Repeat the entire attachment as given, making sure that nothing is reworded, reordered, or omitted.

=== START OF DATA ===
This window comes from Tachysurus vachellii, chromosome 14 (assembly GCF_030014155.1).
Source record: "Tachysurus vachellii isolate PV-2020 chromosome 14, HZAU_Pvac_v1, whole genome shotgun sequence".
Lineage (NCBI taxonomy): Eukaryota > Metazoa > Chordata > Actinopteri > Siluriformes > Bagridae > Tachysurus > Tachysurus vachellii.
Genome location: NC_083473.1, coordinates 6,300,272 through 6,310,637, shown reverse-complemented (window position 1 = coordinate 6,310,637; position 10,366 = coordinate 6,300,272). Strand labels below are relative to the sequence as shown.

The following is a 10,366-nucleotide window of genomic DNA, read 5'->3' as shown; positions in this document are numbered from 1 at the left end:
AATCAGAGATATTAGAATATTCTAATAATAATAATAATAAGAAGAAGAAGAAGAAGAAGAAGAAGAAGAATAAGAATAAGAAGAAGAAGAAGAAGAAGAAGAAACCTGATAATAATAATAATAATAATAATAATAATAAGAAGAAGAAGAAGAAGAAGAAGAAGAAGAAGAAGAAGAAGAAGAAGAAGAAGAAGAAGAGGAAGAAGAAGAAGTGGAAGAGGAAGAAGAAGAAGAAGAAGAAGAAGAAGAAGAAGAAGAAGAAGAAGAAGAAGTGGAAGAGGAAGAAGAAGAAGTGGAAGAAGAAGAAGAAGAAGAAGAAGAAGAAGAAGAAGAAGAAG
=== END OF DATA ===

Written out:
This window comes from Tachysurus vachellii, chromosome 14 (assembly GCF_030014155.1).
Source record: "Tachysurus vachellii isolate PV-2020 chromosome 14, HZAU_Pvac_v1, whole genome shotgun sequence".
Lineage (NCBI taxonomy): Eukaryota > Metazoa > Chordata > Actinopteri > Siluriformes > Bagridae > Tachysurus > Tachysurus vachellii.
Genome location: NC_083473.1, coordinates 6,300,272 through 6,310,637, shown reverse-complemented (window position 1 = coordinate 6,310,637; position 10,366 = coordinate 6,300,272). Strand labels below are relative to the sequence as shown.

The following is a 10,366-nucleotide window of genomic DNA, read 5'->3' as shown; positions in this document are numbered from 1 at the left end:
AATCAGAGATATTAGAATATTCTAATAATAATAATAATAAGAAGAAGAAGAAGAAGAAGAAGAAGAAGAATAAGAATAAGAAGAAGAAGAAGAAGAAGAAGAAACCTGATAATAATAATAATAATAATAATAATAATAAGAAGAAGAAGAAGAAGAAGAAGAAGAAGAAGAAGAAGAAGAAGAAGAAGAAGAAGAAGAGGAAGAAGAAGAAGTGGAAGAGGAAGAAGAAGAAGAAGAAGAAGAAGAAGAAGAAGAAGAAGAAGAAGAAGAAGTGGAAGAGGAAGAAGAAGAAGTGGAAGAAGAAGAAGAAGAAGAAGAAGAAGAAGAAGAAGAAGAAG